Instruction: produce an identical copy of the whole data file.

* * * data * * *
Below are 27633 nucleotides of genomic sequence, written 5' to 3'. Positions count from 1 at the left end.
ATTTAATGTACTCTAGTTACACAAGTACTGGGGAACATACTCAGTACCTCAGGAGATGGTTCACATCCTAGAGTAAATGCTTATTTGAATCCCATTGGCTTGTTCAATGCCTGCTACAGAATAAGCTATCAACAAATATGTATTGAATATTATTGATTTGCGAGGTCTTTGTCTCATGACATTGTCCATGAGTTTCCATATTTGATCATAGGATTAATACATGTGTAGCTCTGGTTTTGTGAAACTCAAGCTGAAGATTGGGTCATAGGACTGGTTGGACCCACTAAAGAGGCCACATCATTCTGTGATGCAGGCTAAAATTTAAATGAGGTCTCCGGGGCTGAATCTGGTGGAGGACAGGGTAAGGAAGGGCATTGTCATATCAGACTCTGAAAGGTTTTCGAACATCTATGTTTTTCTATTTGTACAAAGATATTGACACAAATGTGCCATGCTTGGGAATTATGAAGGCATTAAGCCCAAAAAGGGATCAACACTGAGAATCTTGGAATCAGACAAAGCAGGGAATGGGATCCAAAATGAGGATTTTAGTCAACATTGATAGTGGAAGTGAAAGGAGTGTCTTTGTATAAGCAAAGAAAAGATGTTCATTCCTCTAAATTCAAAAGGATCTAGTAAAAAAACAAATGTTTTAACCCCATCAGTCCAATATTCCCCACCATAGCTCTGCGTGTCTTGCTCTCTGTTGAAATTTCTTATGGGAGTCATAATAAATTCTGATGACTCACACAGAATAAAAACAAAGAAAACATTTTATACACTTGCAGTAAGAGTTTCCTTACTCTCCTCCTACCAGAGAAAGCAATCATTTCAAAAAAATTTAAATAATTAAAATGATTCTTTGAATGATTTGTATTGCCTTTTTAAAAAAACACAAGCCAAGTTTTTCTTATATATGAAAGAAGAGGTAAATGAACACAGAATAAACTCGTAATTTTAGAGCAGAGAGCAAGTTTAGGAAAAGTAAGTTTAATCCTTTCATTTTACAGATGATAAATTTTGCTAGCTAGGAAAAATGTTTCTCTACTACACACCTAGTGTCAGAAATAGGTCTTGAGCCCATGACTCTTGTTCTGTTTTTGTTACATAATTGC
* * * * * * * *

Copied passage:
Below are 27633 nucleotides of genomic sequence, written 5' to 3'. Positions count from 1 at the left end.
ATTTAATGTACTCTAGTTACACAAGTACTGGGGAACATACTCAGTACCTCAGGAGATGGTTCACATCCTAGAGTAAATGCTTATTTGAATCCCATTGGCTTGTTCAATGCCTGCTACAGAATAAGCTATCAACAAATATGTATTGAATATTATTGATTTGCGAGGTCTTTGTCTCATGACATTGTCCATGAGTTTCCATATTTGATCATAGGATTAATACATGTGTAGCTCTGGTTTTGTGAAACTCAAGCTGAAGATTGGGTCATAGGACTGGTTGGACCCACTAAAGAGGCCACATCATTCTGTGATGCAGGCTAAAATTTAAATGAGGTCTCCGGGGCTGAATCTGGTGGAGGACAGGGTAAGGAAGGGCATTGTCATATCAGACTCTGAAAGGTTTTCGAACATCTATGTTTTTCTATTTGTACAAAGATATTGACACAAATGTGCCATGCTTGGGAATTATGAAGGCATTAAGCCCAAAAAGGGATCAACACTGAGAATCTTGGAATCAGACAAAGCAGGGAATGGGATCCAAAATGAGGATTTTAGTCAACATTGATAGTGGAAGTGAAAGGAGTGTCTTTGTATAAGCAAAGAAAAGATGTTCATTCCTCTAAATTCAAAAGGATCTAGTAAAAAAACAAATGTTTTAACCCCATCAGTCCAATATTCCCCACCATAGCTCTGCGTGTCTTGCTCTCTGTTGAAATTTCTTATGGGAGTCATAATAAATTCTGATGACTCACACAGAATAAAAACAAAGAAAACATTTTATACACTTGCAGTAAGAGTTTCCTTACTCTCCTCCTACCAGAGAAAGCAATCATTTCAAAAAAATTTAAATAATTAAAATGATTCTTTGAATGATTTGTATTGCCTTTTTAAAAAAACACAAGCCAAGTTTTTCTTATATATGAAAGAAGAGGTAAATGAACACAGAATAAACTCGTAATTTTAGAGCAGAGAGCAAGTTTAGGAAAAGTAAGTTTAATCCTTTCATTTTACAGATGATAAATTTTGCTAGCTAGGAAAAATGTTTCTCTACTACACACCTAGTGTCAGAAATAGGTCTTGAGCCCATGACTCTTGTTCTGTTTTTGTTACATAATTGC